Something is amiss in the mountain retreat of the flower monks. No monks came down to trade at the winter festival, and a delegation sent to investigate fled home in mute terror. The abbot has been dabbling in things best left undisturbed. It’s time to send some stout professionals to find out what happened at the mountain retreat of the flower monks.

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Saturday, February 6, 2010

Original Art Week Almost Over

What and exhausting week! It was a very busy week for me: tons of work to do; two art projects on the go; I sold my first ever original artwork; my daughter had her first ever public singing performance this week; plus a very busy week in the online Dungeon Squad game I'm running.

There's still time to try and get a free original artwork of mine through the original art week giveaway. I'll be picking a winner at random tomorrow morning.

Have a good Saturday!

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Original Art: The Old Crypt

This art is for sale!

The shrine is an original microdungeon, drawn in black ink on cardstock paper and framed with a simple matte.

Also, any of my artworks may include small vestigal pencil marks that are part of the process of creation.

What the Miners Found
Original Art, Matted
US Shipping: $5.00

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Friday, February 5, 2010

RIP Kage Baker

I'm a little late on this, but author Kage Baker has died. My wife and I just discovered Kage Baker's books earlier this year with Empress of Mars. It was that rare bird, a true science fiction comedy. It was the science fiction book of the year for me. There is also an excellent rememberance of her on Marty Halpern's Web site.


Final Resting Place

Saint Sabogan's final resting place is half a legend and half a joke. Folks turn up from time to time who claim they know where it is, but they usually turn out to be charlatans or madmen or both. The truth is, nobody knows where Sabogan's tomb is and the relics of this oldest and most revered saint are irretrievably lost.

At least, that's what you think... until one day you turn up irrefutable evidence pointing to its location. In fact, it's right here in the city, in a branch of the old catacombs under a smallish but venerable temple. It's a maze down there. In ancient times, they tunneled all over the place, trying to bury their dead as close to the saint as possible. It's a gloomy maze of dangerous tunnels, but it's where you'll find what you're looking for.

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Thursday, February 4, 2010

If you Truly are the Internet...

This is another "not a dungeon" post. This morning, thanks to Boing Boing, I discovered Coelacanth Diaries, where artist/cartoonist Stephen Collins posts his spectacular art. It's wonderfuly surreal and self-contained yet perfectly sensible in the manner of a Calvin and Hobbes Sunday cartoon. Check it out!

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Original Art: What the Miners Found

This art is for sale!

The shrine is an original microdungeon, drawn in black ink on cardstock paper and framed with a simple matte.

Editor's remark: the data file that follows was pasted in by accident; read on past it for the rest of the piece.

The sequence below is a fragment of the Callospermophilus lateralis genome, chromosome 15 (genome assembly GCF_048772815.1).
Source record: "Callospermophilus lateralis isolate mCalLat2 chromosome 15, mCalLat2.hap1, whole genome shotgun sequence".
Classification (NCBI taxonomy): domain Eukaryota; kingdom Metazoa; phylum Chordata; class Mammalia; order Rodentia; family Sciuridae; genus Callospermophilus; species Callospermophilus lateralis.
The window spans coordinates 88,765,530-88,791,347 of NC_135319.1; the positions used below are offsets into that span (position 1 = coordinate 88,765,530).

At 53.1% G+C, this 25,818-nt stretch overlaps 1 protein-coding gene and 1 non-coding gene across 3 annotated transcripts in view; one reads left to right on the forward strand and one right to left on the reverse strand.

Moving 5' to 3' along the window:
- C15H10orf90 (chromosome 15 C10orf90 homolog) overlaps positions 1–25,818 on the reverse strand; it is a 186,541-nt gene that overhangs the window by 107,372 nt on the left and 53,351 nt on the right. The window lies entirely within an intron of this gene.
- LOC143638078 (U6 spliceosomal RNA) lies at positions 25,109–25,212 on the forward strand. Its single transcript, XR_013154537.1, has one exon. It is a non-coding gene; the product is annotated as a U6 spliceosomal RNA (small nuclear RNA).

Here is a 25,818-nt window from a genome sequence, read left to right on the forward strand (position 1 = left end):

Also, any of my artworks may include small vestigal pencil marks that are part of the process of creation.

What the Miners Found
Original Art, Matted
US Shipping: $5.00

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Wednesday, February 3, 2010

What the Miners Found

The Elves say that the cloudfall hills came into existince after a battle of the gods when the greater portion of the flying Kingdom of Eb fell to earth in a great heap.

True or not, miners in those hills do occasionally bring up the strangest things: old plates and weapons, pillars and polished stones, strange monsters with petrified bodies.

But today the shift went down and nobody came back up. The shift foreman who went after them came back, but he's kind of messed up and he can't talk any more.

If the mines don't operate, the town will die, and it won't do any good for the kingdom either. Someone has to go down there and find out what happened.

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Tuesday, February 2, 2010

Original Art: Shrine of the Doomed Celestial

This art is for sale!

The shrine is an original microdungeon, drawn in black ink on cardstock paper and framed with a simple matte.

Also, any of my artworks may include small vestigal pencil marks that are part of the process of creation.

Shrine of the Doomed Celestial
Original Art, Matted
US Shipping: $5.00

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Monday, February 1, 2010

Shrine of the Doomed Celestial

The Sage began: "Gods we know how to deal with. Powerful, yes, but predictable. Follow the assigned rituals, observe the observances, and you won't go far wrong. Demons are worse. But with demons, it's not hard to figure out what they want. And though they cheat, they're quite straight up about their methods if you bother to ask. But angels... angels are another thing altogether..."

The scriveners have a perfectly articulated theology regarding the doomed celestial; why it's doomed, who doomed it, and so on. But frankly, nobody but them understands it. What's clear is that the doomed angel lives in a shrine, and nobody goes there unless they really need to. The angel is ostensibly on our side, it's true, but it has a penchant for meting out unpredictable and dangerous announcements, prophecies, punishments, and visions.

But today we need something from the shrine, really need it. How you get it is up to you. Just don't come back without it.